I also fell into the trap and let myself be seduced by all the shiny stainless steel boxes and straws offered in ZeroWaste stores and bought several of those ZeroWaste products. But to start the ZeroWaste process, you don’t need anything except a positive mindset and attitude that you want to change something in the first place.

If you want to start with ZeroWaste or just waste reduction at home and more sustainability, first use the things you already have. Here it should be clear that the „ZeroWaste“ products have to be produced, packaged and transported as well and therefore also use up resources. So it is generally more sustainable to use what has already been produced and what you already have at home. If you need something special, it is worth looking for second hand, borrowing it or asking friends and family.

So let’s look at the most common things that many people buy at the beginning of their ZeroWaste journey:

  • Fabric bags: Probably you already have some bags, backpacks or something similar at home. Use them until they are no longer functional.
  • Producebags: Many buy special bags for purchasing fruit and vegetables as well as dry goods. Here you can also just take the bigger bags you have or make your own out of old T-shirts. I have linked the instructions here (still in German)!
DIY Bag with sandwich
  • Straws: The stainless steel straw is still one of the funniest ZeroWaste items of mine and is always a conversation starter, so I still like it. However, I have rarely used it for its actual purpose, drinking liquids. It’s much easier to consume drinks without straws or opt for beverages that don’t need straws.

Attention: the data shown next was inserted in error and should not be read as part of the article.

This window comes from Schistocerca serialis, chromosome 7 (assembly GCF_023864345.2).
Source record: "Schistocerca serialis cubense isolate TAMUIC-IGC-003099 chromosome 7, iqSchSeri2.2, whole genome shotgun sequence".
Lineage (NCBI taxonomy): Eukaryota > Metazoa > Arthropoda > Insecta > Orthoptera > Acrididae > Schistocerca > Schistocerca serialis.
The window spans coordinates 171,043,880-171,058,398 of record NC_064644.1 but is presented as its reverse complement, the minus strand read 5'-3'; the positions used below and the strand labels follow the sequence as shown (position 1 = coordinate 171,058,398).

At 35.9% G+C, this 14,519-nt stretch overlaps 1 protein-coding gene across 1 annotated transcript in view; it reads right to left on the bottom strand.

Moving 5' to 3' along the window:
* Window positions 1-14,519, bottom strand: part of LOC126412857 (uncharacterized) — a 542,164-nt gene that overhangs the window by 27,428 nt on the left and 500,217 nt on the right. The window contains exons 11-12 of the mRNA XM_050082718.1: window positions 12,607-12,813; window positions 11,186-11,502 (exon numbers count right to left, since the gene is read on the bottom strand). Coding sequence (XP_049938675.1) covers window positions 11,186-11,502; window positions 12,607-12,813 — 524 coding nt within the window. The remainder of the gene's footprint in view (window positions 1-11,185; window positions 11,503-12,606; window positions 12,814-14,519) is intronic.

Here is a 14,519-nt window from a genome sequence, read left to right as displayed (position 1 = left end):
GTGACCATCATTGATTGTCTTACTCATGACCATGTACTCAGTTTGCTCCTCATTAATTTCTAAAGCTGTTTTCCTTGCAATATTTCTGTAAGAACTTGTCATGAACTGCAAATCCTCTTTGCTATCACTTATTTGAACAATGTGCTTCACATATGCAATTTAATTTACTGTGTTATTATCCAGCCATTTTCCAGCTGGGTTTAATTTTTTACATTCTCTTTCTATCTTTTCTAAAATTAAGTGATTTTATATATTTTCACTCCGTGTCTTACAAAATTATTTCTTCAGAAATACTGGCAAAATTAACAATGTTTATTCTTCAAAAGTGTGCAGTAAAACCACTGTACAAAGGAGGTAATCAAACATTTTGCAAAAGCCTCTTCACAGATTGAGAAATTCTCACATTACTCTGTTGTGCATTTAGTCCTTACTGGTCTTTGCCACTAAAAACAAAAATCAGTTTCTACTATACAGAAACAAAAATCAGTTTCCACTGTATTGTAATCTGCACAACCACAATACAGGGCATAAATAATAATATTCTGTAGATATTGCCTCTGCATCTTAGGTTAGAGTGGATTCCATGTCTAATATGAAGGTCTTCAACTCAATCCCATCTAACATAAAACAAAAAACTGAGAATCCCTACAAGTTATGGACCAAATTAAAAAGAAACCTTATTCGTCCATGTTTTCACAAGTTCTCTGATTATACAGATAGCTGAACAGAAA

• Spork/Bamboo cutlery for on the go: At the beginning I had also thought about buying a spoon-fork-blade combination (Spork) or bamboo cutlery, but finally I decided to use the normal cutlery from home. Now I always have it in my bag. It’s a bit heavier, but ultimately cheaper and I didn’t have to buy anything new.
  • Special body soap: normal soap will do 😉
  • Toothpaste tablets and mouthwash: The cheaper option is to make them yourself. You can find my recipes for them here (also still in German).
ZeroWaste Gadgets some bought new, others are resuables
  • Glass/stainless steel containers: I also bought fancy containers at the beginning and sorted out my old Tupperware. It would have been more resource-saving to use the containers I already had at home. Additionally I use the jars that accumulate when I buy products that come in glass containers (tomato sauce, corn, milk, yoghurt, beans etc.). These can be used for transporting food to work or university, as containers for liquid or dry goods from the unpacked shop and much more. It is not necessary to buy special jars. If the aesthetic aspect is especially important: the stickers on the jars and bottles go down well with sodium bicarbonate and water.
  • Stainless steel bottle: if I am honest, I need these quite often in their form, since mine works both as a thermos bottle and water bottle. In general I think it makes more sense to use a bottle that you already have at home. Here you could also use old milk bottles, jars, beer bottles with tilt caps or something similar.

By the way, I talked about this topic in the podcast „Hör mal wer die Welt verändert“ with two UBRM students Caro and Anna and with Vivi from ZeroWasteVienna. There you’ll also find more tips! You can also listen to the podcast on Spotify and ITunes. The podcast is in German.

„Hör mal wer die Welt verändert“ – Podcast recording with Caro, Anna and Vivi

So don’t let yourself be discouraged by perfect instagram images. First, think about what works best for you, what you really need, what you already have at home and whether you want to afford new items or not

What other typical ZeroWaste products come to mind that you don’t necessarily have to buy right away? Write it down in the comments!

Lots of Love,

Marolena 😉


*Disclaimer: unpaid advertisement – linked sites

ZeroWaste Travel

ZeroWaste Travel

Picture: Two years ago with small bag in Prague
Click here for the German Version!

Travelling and being on the road is a special topic when it comes to avoiding waste. Thinking through preparation and eventualities is the be-all and end-all.